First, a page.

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Taking Supplements for Nutrition VS. Eating Whole Foods to Obtain Nutrients “Let food be thy medicine and medicine be thy food”-Hippocrates.

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Presentation on theme: "Taking Supplements for Nutrition VS. Eating Whole Foods to Obtain Nutrients “Let food be thy medicine and medicine be thy food”-Hippocrates."— Presentation transcript:

1 Taking Supplements for Nutrition VS. Eating Whole Foods to Obtain Nutrients “Let food be thy medicine and medicine be thy food”-Hippocrates

2 Importance of Vitamins Not a carbohydrate, protein, or fat Body can not produce vitamins Needed by the body in small amounts to perform a specific function Considered Fat-Soluble or Water- Soluble

3 Importance of Minerals Simple elements having an important role in structure and function, for example, Calcium gives strength to the bones Required amounts vary from person to person Not easily absorbed as vitamins Two types, Major Minerals and Trace Elements The same as vitamins, one mineral can not replace the lack of another

4 Phytonutrients Macronutrient that is present in fruits and vegetables Helps to protect the body and fight illness Reduces pain and inflammation There are a variety of phytonutrients that can help to promote health and slow aging Can not be isolated into one nutrient and created into a pill

5 Supplements are not a Supplement When researchers noted the benefits of beta-carotene in foods and attempted to isolate the supplement, an increase of cancer risk occurred An over abundance of certain vitamins can be harmful to the body Eating whole foods with phytonutrients is associated with reduced cancer risk, better health, and slow aging

6 Eating Whole Foods Whole foods contain a wide variety of vitamins, minerals and phytonutrients that is important to proper health Eating a wide range of different whole foods helps to work together to aid in cancer prevention and control

7 Eat MORE Whole Foods The USDA recommends for adults to consume 45-65% of calories from healthy carbohydrates (fruits, vegetables, and whole grains) Recommendations are for nutrient-dense food choices, no added sugar and limit amounts of unhealthy oils The USDA suggests half your plate be fruits and vegetables in order to meet your recommended daily goal The CDC reported that in 2009 only 33% of adults were eating the recommended amount of servings of fruits and 27% were eating the recommendation for vegetables

8 Replacing Whole Foods for Supplements More fruits and vegetables you consume the more nutrients you obtain for very limited calories More variety of colored fruits and vegetables provides more variety of protection for the body Consuming a variety of phytonutrients helps assist in reducing inflammation, slows aging, repair damaged cells, and helps to prevent degenerative disease. Research has also shown populations that consume over 75% of their calories from phytonutrient-rich foods have lower death rates from disease and reduced obesity rates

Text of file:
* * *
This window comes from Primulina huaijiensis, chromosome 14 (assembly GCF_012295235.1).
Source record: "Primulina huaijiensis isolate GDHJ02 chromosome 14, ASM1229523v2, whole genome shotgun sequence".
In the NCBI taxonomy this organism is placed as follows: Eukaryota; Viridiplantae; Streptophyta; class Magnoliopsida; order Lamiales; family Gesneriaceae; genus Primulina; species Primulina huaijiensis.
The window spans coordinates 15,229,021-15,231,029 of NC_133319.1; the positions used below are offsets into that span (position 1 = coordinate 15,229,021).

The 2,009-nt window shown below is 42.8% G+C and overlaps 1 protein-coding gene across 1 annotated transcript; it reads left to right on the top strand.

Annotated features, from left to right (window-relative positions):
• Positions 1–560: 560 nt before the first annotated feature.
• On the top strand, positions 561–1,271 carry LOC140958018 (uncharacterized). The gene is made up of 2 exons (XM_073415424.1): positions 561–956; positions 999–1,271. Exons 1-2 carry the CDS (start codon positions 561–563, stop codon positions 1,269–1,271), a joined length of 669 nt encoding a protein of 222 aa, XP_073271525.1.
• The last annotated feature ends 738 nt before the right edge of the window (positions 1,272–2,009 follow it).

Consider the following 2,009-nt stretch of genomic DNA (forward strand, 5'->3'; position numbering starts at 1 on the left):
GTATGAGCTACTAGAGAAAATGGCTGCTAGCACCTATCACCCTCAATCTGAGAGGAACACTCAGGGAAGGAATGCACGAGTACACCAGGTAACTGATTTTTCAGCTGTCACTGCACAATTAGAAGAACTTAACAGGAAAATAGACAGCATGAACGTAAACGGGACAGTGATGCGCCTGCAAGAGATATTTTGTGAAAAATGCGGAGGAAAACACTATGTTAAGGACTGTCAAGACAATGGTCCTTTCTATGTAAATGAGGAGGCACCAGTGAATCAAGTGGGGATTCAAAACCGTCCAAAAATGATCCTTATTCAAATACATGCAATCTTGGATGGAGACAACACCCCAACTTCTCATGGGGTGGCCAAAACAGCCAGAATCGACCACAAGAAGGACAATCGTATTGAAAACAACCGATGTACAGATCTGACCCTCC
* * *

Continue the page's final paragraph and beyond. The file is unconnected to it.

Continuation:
9 Benefits of Whole Foods over Supplements Taking one pill, for example Vitamin C, supplies one vitamin where eating an orange supplies vitamin c and beta carotene Whole foods also supply dietary fiber and essential nutrients that is needed by the body to help with disease prevention and constipation Whole foods contain phytochemicals that help prevent cancer, high blood pressure, diabetes, and heart disease and also contains antioxidants Dietary guidelines only recommend those who do not consume a healthy diet with a wide variety to take supplements

10 Conclusion Whole foods supplies the body with greater nutrition, essential fiber, and protective phytochemicals, all which can not be obtained in pill form. Whole foods aid in disease and illness prevention, cell repair, reduction in pain and inflammation and natural antiaging antioxidants where isolating some of these benefits in a pill form can essentially be harmful to the body. Clinical trials have noted some nutritional supplements did not have the beneficial results as did the phytonutrients in whole foods and the results went on to state that “cancer protection must come from a combination of phytonutrients in whole foods that are not in isolated supplements” (Cohen, 2012) As most Americans are not meeting the recommended amounts of fruits and vegetables in their diet, simply by adding more whole foods in this group can help with improving overall health and supplement needs

11 Reference Brown, J. E., & Isaacs, J. S. (2014). Nutrition through the life cycle. Stamford, CT: CENGAGE Learning. CDC Newsroom Press Release. (2009, September 29). Retrieved from Cohen, L. (2012, March 26). Whole Foods or Supplements? Retrieved from Larson, I. I., & Larson, A. (2013). Clean cuisine: An 8-week anti-inflammatory nutrition program that will change the way you age, look, & feel. Schlenker, E. D., Roth, S. L., Williams, S. R., & Schlenker, E. D. (2011). Williams' essentials of nutrition and diet therapy. St. Louis, MO: Elsevier/Mosby. Supplements: Nutrition in a pill? (2014, October 18). Retrieved from living/nutrition-and-healthy-eating/in-depth/supplements/art-20044894 living/nutrition-and-healthy-eating/in-depth/supplements/art-20044894

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